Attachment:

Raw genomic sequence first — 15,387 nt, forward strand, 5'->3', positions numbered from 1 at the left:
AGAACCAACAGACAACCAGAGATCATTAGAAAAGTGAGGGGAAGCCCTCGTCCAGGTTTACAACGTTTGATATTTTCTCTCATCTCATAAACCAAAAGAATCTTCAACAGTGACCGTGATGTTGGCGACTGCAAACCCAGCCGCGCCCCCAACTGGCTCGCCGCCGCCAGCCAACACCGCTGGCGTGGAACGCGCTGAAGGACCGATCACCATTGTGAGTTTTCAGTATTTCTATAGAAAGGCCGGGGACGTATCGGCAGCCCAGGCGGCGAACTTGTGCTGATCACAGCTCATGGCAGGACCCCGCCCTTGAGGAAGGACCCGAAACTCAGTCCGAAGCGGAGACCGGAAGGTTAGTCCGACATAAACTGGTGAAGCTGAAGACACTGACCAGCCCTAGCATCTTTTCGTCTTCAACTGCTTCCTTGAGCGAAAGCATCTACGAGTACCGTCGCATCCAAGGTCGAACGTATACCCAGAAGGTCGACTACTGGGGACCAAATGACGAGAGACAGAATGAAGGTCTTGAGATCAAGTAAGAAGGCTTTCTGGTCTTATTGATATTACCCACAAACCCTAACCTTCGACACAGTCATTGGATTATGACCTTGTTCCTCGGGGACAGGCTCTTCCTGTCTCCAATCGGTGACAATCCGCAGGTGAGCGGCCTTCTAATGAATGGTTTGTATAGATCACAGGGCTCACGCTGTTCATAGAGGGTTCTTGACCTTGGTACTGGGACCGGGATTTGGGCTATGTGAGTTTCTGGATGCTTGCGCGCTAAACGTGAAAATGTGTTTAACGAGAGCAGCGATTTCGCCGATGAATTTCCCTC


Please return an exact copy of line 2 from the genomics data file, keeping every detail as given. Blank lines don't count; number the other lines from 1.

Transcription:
AGAACCAACAGACAACCAGAGATCATTAGAAAAGTGAGGGGAAGCCCTCGTCCAGGTTTACAACGTTTGATATTTTCTCTCATCTCATAAACCAAAAGAATCTTCAACAGTGACCGTGATGTTGGCGACTGCAAACCCAGCCGCGCCCCCAACTGGCTCGCCGCCGCCAGCCAACACCGCTGGCGTGGAACGCGCTGAAGGACCGATCACCATTGTGAGTTTTCAGTATTTCTATAGAAAGGCCGGGGACGTATCGGCAGCCCAGGCGGCGAACTTGTGCTGATCACAGCTCATGGCAGGACCCCGCCCTTGAGGAAGGACCCGAAACTCAGTCCGAAGCGGAGACCGGAAGGTTAGTCCGACATAAACTGGTGAAGCTGAAGACACTGACCAGCCCTAGCATCTTTTCGTCTTCAACTGCTTCCTTGAGCGAAAGCATCTACGAGTACCGTCGCATCCAAGGTCGAACGTATACCCAGAAGGTCGACTACTGGGGACCAAATGACGAGAGACAGAATGAAGGTCTTGAGATCAAGTAAGAAGGCTTTCTGGTCTTATTGATATTACCCACAAACCCTAACCTTCGACACAGTCATTGGATTATGACCTTGTTCCTCGGGGACAGGCTCTTCCTGTCTCCAATCGGTGACAATCCGCAGGTGAGCGGCCTTCTAATGAATGGTTTGTATAGATCACAGGGCTCACGCTGTTCATAGAGGGTTCTTGACCTTGGTACTGGGACCGGGATTTGGGCTATGTGAGTTTCTGGATGCTTGCGCGCTAAACGTGAAAATGTGTTTAACGAGAGCAGCGATTTCGCCGATGAATTTCCCTC